Instagram Cracks Down On Hidden Adverts From Sneaky Influencers

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Influencers need to indicate when they will be paid to advertise

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Instagram has promised to tackle hidden advertisements on its website after a UK agency warned that influencers are routinely breaking the law.

The move follows an investigation by the UK’s Competition and Markets Authority which found influencers often posting content illegally without making it clear that they were paid or otherwise motivated to post it.

“For too long, large platforms have shied away from taking responsibility for hidden advertising on their website,” said Andrea Coscelli, Managing Director of the CMA. “This commitment to tackling hidden ads and reworking the way people post on Instagram, making it harder for users to ignore the law, is a welcome step forward.”

Instagram, owned by Facebook, has committed to taking various measures to ensure that paid content becomes more transparent. This includes asking users to confirm whether they have been paid to promote a product or service and extending the Paid Partnership tool to all users.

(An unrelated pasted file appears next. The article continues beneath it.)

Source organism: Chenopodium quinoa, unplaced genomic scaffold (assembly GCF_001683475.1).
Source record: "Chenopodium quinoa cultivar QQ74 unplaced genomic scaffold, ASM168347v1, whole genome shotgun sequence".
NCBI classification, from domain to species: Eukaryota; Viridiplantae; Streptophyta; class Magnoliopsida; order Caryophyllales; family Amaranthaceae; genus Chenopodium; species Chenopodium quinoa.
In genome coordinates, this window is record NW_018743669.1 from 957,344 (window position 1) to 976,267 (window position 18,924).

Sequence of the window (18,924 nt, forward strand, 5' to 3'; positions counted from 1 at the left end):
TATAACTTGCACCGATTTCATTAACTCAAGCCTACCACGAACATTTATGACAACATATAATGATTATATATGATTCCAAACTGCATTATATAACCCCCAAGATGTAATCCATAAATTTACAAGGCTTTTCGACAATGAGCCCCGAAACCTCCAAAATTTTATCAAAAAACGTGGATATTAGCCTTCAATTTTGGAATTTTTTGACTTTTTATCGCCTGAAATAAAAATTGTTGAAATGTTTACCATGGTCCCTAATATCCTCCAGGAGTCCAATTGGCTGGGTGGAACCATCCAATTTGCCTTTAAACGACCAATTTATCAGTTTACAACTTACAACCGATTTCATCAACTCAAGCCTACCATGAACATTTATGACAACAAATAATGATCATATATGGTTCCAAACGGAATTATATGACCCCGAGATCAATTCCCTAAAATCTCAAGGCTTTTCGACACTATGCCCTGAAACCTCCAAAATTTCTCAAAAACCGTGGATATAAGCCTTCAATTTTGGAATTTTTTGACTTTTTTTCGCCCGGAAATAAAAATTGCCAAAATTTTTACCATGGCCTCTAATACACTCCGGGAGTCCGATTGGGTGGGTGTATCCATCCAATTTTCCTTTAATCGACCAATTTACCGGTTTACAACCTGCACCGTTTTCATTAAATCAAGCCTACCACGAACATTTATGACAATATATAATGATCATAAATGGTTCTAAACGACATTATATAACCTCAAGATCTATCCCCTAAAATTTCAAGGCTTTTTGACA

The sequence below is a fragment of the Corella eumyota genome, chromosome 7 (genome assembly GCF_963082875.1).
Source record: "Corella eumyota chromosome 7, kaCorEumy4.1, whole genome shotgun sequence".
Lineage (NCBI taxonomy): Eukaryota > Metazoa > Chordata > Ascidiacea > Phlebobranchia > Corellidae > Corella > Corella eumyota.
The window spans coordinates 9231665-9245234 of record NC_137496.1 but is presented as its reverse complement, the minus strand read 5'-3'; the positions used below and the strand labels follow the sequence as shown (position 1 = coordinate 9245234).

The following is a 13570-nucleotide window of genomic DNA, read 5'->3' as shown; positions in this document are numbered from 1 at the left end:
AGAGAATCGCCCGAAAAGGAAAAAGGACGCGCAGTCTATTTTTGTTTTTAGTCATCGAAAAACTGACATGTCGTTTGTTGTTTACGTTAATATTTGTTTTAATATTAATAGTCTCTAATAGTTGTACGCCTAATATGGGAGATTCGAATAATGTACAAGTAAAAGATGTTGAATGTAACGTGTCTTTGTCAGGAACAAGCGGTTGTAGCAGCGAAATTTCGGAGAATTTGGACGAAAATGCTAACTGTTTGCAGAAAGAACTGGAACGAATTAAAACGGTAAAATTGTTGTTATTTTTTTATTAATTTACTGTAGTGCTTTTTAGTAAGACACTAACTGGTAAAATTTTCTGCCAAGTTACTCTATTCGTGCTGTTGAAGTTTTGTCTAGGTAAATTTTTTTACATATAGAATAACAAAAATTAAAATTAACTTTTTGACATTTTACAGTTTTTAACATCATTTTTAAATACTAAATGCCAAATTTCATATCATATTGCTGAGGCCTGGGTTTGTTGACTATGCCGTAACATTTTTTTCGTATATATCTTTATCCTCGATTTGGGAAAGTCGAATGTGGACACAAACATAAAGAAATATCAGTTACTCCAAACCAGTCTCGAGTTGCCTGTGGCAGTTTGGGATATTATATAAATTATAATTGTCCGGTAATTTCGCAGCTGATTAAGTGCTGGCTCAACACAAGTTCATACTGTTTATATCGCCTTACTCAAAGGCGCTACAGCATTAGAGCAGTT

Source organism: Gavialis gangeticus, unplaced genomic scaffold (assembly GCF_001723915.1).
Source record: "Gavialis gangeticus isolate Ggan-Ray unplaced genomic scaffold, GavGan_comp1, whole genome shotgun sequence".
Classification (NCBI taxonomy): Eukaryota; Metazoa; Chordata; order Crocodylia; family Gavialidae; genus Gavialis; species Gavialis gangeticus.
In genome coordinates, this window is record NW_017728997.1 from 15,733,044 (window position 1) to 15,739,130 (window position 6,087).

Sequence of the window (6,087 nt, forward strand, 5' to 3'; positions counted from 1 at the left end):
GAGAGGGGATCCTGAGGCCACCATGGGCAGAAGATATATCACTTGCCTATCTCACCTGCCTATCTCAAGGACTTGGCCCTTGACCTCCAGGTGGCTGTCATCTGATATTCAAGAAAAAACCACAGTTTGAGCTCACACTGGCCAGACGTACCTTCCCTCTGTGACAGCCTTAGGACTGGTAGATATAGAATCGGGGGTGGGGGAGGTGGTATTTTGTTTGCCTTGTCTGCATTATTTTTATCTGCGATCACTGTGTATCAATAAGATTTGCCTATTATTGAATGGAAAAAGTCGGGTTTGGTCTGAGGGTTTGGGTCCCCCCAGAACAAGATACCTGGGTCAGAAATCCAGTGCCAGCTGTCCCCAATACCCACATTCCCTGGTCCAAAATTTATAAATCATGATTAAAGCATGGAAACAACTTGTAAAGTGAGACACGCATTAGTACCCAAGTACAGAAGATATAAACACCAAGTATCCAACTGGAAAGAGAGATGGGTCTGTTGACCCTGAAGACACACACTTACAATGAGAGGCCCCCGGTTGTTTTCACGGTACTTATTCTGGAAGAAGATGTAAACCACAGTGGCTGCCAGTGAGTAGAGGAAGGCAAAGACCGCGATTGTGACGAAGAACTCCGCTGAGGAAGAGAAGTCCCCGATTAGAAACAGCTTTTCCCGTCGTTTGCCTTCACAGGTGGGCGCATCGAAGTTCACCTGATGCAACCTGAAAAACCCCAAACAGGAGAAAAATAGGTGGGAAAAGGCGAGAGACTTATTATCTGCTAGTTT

Instagram has also promised to “implement technology and algorithms to help identify when users may not have clearly disclosed that their post is an ad.”

“These changes mean there is no excuse for companies to overlook how their brands are being advertised – making life a lot harder for those who are not open and honest with their followers,” added Coscelli.

Against the law

Influencers who advertise without declaring they will be paid are against UK law. The 2008 Consumer Unfair Trading Rules make it illegal to falsely represent yourself as a consumer or create the impression that what you do is not part of your business or profession.

The CMA stresses that Instagram itself has not been found guilty of violating consumer law as it would have to be ruled by the courts.

The new rules apply to anyone using Instagram in the UK and anyone targeting UK users of the app, even if they are based abroad.

Over the past year, the CMA received “formal commitments” from 16 celebrities who failed to declare that they were paid to create social media posts or received gifts. These included model Alexa Chung, actress Michelle Keegan and singer Rita Ora.

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